Production of Documents is a routine part of the pretrial discovery portion of a Circuit Court case.
Requests that your opponent produce documents are not allowed, as such, in the District Court. However, within Interrogatories, you can request production of limited types of documents. More specifically, you can use District Court interrogatories to obtain these three things:
- Any written instrument upon which a claim or defense is founded.
- A statement previously made by the party making the request. An example of this is a statement given by a claimant to an adverse insurance company.
- Any written report made by an expert whom the responding party expects to call as an expert witness at trial.
See Maryland Rule 3-421(a)(3).
The rules governing Requests to produce documents, electronically stored information or property in the Circuit Court are contained in Maryland Rule 2-422.
This is exactly what the rule provides:
Any party may serve one or more requests to any other party (1) as to items that are in the possession, custody, or control of the party upon whom the request is served, to produce and permit the party making the request, or someone acting on the party’s behalf, to inspect, copy, test or sample designated documents or electronically stored information (including writings, drawings, graphs, charts, photographs, sound recordings, images, and other data or data compilations stored in any medium from which information can be obtained, translated, if necessary, by the respondent through detection devices into reasonably usable form) or to inspect and copy, test, or sample any designated tangible things which constitute or contain matters within the scope of Rule 2-402 (a); or (2) to permit entry upon designated land or other property in the possession or control of the party upon whom the request is served for the purpose of inspection, measuring, surveying, photographing, testing, or sampling the property or any designated object or operation on the property, within the scope of Rule 2-402 (a). (I would have loved to summarize that for you, but to summarize and omit portions could cause harm.)
A request shall set forth the items to be inspected, either by individual item or by category; describe each item and category with reasonable particularity; and specify a reasonable time, place, and manner of making the inspection and performing the related acts. The request may specify the form in which electronically stored information is to be produced.
The party to whom a request is directed shall serve a written response within 30 days after service of the request or within 15 days after the date on which that party’s initial pleading or motion is required, whichever is later. The response shall state, with respect to each item or category, that (1) inspection and related activities will be permitted as requested, (2) the request is refused, or (3) the request for production in a particular form is refused. The grounds for each refusal shall be fully stated. If the refusal relates to part of an item or category, the part shall be specified. If a refusal relates to the form in which electronically stored information is requested to be produced (or if no form was specified in the request) the responding party shall state the form in which it would produce the information.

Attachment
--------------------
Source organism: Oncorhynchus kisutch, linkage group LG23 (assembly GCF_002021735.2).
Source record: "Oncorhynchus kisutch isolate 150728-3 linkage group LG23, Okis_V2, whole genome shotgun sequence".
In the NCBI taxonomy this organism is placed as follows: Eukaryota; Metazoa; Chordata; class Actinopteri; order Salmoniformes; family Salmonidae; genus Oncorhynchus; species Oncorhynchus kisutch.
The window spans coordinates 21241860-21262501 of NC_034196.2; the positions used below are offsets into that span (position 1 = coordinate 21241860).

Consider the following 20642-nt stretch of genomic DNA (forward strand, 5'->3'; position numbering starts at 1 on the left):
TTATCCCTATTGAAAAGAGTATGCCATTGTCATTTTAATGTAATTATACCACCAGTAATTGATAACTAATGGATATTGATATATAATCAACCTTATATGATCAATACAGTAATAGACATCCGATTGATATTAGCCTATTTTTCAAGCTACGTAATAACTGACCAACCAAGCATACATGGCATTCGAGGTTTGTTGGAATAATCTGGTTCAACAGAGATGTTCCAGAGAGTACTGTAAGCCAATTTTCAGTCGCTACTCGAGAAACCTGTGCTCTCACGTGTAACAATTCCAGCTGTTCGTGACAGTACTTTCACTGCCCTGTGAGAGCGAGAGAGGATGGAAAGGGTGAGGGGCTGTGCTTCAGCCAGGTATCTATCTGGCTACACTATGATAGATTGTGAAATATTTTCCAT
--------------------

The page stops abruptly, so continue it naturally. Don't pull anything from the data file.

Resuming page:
(1) A party who produces documents or electronically stored information for inspection shall (A) produce the documents or information as they are kept in the usual course of business or organize and label them to correspond with the categories in the request, and (B) produce electronically stored information in the form specified in the request or, if the request does not specify a form, in the form in which it is ordinarily maintained or in a form that is reasonably usable.
(2) A party need not produce the same electronically stored information in more than one form.
This is a very powerful discovery method, and you should use it regularly.
With original court papers, I always serve the defendant with Requests to Produce Documents, Electronically Stored Information or Property. Note also that multiple requests can be made, so be sure to send additional requests as soon as you realize there are additional documents, electronically stored information or property that you should examine.
However, what’s sauce for the goose is . . . (you know the rest). Along with their original Answer, defense lawyers in the cases I handle will make requests that my client produce various documents, electronically stored information or property. These are examples of the types of material the defense will request from the plaintiff:
- The medical records that concern the treatment you received for your injuries.
- The medical bills for your treatment.
- Any accident report that was prepared.
- Any written statement(s) that witnesses have given you concerning the accident.
- Documentation of any lost income you claim.
- Your tax returns for the past several years, if you are claiming a loss of income.
- Your pre-accident medical records for the past several years.
- Any exhibits that we will introduce into evidence at trial.
If the defense asks for documents or property that we are not required to produce, we object to the request and file a Motion for Protective Order asking the Court to rule that we do not have to produce that documentation.
As with other types of discovery, failure to produce requested documents can result in serious sanctions. Therefore, as with all other discovery, document productions require your immediate and conscientious attention.